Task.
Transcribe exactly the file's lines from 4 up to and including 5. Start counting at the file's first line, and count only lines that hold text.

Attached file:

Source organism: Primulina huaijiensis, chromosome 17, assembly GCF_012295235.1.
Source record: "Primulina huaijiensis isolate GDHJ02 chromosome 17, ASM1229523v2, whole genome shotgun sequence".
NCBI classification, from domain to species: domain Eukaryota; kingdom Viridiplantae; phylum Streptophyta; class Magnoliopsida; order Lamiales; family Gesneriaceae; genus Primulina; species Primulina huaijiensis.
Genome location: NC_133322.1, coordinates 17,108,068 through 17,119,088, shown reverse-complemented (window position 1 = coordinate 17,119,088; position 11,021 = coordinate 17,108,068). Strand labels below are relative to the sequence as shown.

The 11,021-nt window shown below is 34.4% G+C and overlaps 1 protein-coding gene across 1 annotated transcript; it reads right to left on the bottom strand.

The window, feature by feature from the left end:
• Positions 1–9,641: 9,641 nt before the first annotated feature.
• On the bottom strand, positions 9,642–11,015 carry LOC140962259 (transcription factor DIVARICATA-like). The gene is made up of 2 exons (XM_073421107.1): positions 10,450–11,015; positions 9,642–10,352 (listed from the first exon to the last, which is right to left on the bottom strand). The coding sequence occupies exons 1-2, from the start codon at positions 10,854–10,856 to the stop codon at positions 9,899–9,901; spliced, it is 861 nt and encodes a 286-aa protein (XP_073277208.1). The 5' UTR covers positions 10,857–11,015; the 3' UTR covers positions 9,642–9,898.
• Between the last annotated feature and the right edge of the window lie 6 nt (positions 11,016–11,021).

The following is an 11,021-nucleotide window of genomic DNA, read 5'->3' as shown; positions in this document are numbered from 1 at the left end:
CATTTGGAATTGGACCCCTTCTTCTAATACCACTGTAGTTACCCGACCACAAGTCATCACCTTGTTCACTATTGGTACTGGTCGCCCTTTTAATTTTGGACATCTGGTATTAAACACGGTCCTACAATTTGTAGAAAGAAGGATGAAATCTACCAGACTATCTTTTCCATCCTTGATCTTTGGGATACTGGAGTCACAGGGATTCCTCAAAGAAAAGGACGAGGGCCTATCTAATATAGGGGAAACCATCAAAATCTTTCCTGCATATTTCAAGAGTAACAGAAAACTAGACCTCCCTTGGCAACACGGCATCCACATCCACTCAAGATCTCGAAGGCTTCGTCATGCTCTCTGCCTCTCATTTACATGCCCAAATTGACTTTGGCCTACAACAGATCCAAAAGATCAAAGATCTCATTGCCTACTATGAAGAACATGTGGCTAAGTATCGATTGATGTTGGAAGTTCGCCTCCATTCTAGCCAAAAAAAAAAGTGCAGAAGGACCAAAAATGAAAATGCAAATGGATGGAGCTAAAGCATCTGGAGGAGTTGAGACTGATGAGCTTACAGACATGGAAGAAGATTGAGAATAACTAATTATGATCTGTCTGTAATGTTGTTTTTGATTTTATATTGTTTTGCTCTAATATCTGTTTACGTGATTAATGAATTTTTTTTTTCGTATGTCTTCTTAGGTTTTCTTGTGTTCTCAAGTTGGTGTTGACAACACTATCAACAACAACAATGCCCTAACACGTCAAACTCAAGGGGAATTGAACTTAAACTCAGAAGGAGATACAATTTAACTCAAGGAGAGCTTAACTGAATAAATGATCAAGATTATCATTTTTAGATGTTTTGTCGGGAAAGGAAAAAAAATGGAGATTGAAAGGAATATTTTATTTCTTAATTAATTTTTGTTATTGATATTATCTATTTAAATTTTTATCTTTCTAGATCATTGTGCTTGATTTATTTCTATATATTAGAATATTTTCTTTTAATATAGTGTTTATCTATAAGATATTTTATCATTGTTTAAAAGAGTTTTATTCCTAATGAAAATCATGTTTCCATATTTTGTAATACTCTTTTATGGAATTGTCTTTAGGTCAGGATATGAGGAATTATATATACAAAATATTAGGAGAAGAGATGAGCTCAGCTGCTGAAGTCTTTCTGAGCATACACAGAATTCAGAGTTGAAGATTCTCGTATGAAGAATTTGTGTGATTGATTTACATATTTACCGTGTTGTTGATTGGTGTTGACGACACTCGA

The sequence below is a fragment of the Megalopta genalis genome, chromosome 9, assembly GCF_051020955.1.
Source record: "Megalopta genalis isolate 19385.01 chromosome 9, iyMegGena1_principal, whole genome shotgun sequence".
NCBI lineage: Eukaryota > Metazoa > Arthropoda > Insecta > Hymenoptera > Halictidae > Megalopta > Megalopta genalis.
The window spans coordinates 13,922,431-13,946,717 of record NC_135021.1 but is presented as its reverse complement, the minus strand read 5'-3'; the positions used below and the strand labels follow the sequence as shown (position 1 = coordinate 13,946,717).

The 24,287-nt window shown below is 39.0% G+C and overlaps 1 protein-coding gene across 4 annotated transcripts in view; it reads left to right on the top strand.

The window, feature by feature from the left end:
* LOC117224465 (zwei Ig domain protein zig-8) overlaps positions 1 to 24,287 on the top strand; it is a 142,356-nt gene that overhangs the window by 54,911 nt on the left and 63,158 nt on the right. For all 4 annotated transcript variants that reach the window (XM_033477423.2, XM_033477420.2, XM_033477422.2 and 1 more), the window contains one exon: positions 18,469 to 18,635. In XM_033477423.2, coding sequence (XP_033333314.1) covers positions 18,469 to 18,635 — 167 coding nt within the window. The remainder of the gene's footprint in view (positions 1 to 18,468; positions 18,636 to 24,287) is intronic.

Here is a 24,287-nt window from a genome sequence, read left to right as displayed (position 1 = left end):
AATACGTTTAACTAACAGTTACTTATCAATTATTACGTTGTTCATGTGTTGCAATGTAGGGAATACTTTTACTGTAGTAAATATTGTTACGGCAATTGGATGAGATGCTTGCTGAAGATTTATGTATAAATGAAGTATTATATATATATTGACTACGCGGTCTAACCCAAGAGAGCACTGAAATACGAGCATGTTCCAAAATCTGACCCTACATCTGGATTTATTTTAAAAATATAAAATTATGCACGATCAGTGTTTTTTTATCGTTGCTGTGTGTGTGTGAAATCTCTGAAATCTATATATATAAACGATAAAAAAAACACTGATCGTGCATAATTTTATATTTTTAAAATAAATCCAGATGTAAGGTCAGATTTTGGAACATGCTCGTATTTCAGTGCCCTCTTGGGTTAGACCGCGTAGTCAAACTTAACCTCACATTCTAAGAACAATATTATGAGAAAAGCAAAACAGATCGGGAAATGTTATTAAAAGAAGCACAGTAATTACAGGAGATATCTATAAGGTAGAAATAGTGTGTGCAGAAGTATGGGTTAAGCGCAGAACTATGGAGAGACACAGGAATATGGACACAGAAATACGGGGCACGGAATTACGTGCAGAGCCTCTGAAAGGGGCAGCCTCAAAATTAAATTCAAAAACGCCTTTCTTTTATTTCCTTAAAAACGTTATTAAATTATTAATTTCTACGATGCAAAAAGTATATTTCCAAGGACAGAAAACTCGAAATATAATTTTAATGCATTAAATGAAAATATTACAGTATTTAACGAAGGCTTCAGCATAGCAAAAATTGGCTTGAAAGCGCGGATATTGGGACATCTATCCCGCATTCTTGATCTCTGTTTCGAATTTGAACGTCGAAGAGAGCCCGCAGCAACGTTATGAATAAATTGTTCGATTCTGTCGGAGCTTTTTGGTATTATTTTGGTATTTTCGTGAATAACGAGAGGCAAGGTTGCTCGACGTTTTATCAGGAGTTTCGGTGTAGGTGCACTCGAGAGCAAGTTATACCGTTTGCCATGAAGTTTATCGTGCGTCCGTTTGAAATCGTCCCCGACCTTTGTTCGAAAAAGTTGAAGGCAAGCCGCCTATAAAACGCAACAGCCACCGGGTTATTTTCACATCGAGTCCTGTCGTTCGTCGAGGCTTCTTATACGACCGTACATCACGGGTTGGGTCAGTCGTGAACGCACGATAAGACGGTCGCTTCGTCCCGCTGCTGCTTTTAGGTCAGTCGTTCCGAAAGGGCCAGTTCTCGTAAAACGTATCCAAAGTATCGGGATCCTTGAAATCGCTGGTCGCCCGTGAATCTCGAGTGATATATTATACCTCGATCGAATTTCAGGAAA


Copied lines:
Genome location: NC_133322.1, coordinates 17,108,068 through 17,119,088, shown reverse-complemented (window position 1 = coordinate 17,119,088; position 11,021 = coordinate 17,108,068). Strand labels below are relative to the sequence as shown.

The 11,021-nt window shown below is 34.4% G+C and overlaps 1 protein-coding gene across 1 annotated transcript; it reads right to left on the bottom strand.